Fill the planting beds with a mix of sand, gravel and compost. This gives nutrients but stays fast-draining.

Plant According to Directions

Follow proper planting directions for spacing, depth, etc. when transplanting seedlings. Take care not to bury the crowns too deep.

Use Mulch

Apply a thin layer of gravel mulch to conserve moisture during herb establishment. Top off the mulch yearly.

Water Wisely

Water new transplants regularly until they root in. Then taper off to water only during droughts. Most rock garden herbs are quite drought-tolerant.

Fertilize Lightly

The rocky soil does not require much fertility. Lightly fertilize herbs in spring with an organic balanced fertilizer or compost tea.

Prune for Shaping

Prune woody herbs like lavender and rosemary in spring to shape the plants and remove old wood. Shear thymes to encourage bushy growth.

Caring for Rock Garden Herbs

While most herbs for rockeries need minimal care once settled in, some general maintenance will keep them looking their best:

  • Clear away weeds and grass encroachment regularly so they don’t compete with the herbs.
  • In very hot climates, provide partial shade or afternoon shade to prevent excessive stress.
  • Watch for signs of diseases like mildew on mature plants and treat organically as needed. Disinfect tools between plants.
  • Monitor for insect pests. Rock garden herbs are fairly pest-resistant but can get aphids, spider mites, or scale. Use insecticidal soap or neem oil treatments.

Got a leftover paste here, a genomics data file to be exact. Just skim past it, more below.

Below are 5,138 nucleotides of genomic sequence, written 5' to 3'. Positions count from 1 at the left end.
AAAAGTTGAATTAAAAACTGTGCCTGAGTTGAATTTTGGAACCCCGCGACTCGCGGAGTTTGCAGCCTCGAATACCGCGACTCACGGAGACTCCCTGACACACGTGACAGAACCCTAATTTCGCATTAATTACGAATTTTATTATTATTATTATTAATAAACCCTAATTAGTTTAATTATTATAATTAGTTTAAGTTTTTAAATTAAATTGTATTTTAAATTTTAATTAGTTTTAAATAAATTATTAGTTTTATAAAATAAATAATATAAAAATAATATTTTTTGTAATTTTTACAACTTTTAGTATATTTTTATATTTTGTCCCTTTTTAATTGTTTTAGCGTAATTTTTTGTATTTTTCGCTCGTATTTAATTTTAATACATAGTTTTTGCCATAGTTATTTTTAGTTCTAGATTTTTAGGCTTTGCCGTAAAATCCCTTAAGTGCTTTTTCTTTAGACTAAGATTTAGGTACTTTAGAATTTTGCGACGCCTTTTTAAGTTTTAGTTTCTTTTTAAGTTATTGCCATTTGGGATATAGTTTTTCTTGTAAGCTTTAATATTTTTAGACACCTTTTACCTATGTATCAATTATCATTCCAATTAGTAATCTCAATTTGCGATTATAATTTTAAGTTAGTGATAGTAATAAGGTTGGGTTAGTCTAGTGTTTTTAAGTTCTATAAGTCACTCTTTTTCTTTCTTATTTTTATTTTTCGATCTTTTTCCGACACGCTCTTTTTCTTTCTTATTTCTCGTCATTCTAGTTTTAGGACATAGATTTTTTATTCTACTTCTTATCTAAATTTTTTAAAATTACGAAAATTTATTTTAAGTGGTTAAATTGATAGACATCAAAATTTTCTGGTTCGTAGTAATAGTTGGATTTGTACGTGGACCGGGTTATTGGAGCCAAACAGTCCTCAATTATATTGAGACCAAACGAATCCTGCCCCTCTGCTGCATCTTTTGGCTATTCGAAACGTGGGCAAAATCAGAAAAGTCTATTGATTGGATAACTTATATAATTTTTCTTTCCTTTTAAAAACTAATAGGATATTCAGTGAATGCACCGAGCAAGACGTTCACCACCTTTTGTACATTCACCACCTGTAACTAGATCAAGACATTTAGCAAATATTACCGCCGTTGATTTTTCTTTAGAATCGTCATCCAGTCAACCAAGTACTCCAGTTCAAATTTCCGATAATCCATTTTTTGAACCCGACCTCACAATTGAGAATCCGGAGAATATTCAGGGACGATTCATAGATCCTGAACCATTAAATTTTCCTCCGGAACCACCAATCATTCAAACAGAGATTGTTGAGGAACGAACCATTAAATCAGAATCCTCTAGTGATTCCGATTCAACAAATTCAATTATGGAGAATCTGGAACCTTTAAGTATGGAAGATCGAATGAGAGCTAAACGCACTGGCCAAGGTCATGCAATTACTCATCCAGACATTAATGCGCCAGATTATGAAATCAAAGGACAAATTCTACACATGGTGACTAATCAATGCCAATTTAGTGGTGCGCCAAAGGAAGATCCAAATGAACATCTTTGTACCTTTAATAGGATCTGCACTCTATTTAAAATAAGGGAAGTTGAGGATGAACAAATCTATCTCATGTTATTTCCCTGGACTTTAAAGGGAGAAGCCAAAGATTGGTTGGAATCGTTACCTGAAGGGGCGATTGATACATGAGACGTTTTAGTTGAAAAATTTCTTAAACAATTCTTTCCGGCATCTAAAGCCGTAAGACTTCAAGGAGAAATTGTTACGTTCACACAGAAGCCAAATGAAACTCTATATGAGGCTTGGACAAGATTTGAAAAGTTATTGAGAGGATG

• Divide large perennial clumps every few years in early spring to maintain vigor. Replant divisions elsewhere in the rockery.
  • Cut back any frost-damaged or unsightly growth on herb plants at the end of the season.
  • Consider protecting plants with evergreen boughs or fabric covers to avoid severe winter dieback where frost is an issue. Remove promptly in spring.

Harvesting and Enjoying Rock Garden Herbs

The great benefit of including herbs in your rockery is having their flavorful leaves and flowers right at your fingertips!

  • Snip off leaves or stem tips frequently to encourage bushy growth. Always cut above a set of leaves.
  • For woody herbs, do not remove more than a third of the plant when harvesting.
  • Harvest herbs in the morning after any dew has dried for best flavor.
  • Rinse off dirt then pat leaves dry before using. Strip leaves off thicker stalks.
  • Add freshly picked herbs at the end of cooking for the strongest flavor.
  • Store excess leaves by air-drying, freezing, or in vinegar or oil. Freeze herbs in ice cube trays.
  • Make herb butters, pesto, herb vinegars, seasoned salts, or flavored oils. Infuse herbs in honey or sugar.
  • Craft refreshing herb teas from lemon balm, chamomile, mint, and scented geranium leaves.

With this helpful guide, you now have all the information needed to successfully grow an abundance of tasty herbs in your own unique rock garden. The rockery environment is perfectly suited to herbs, and combining their flowers, foliage, and scents makes for a beautiful landscape. Get creative with designing your own herb rock garden, then be sure to care for the plants properly. Soon you can enjoy harvesting healthy herbs just steps from your kitchen.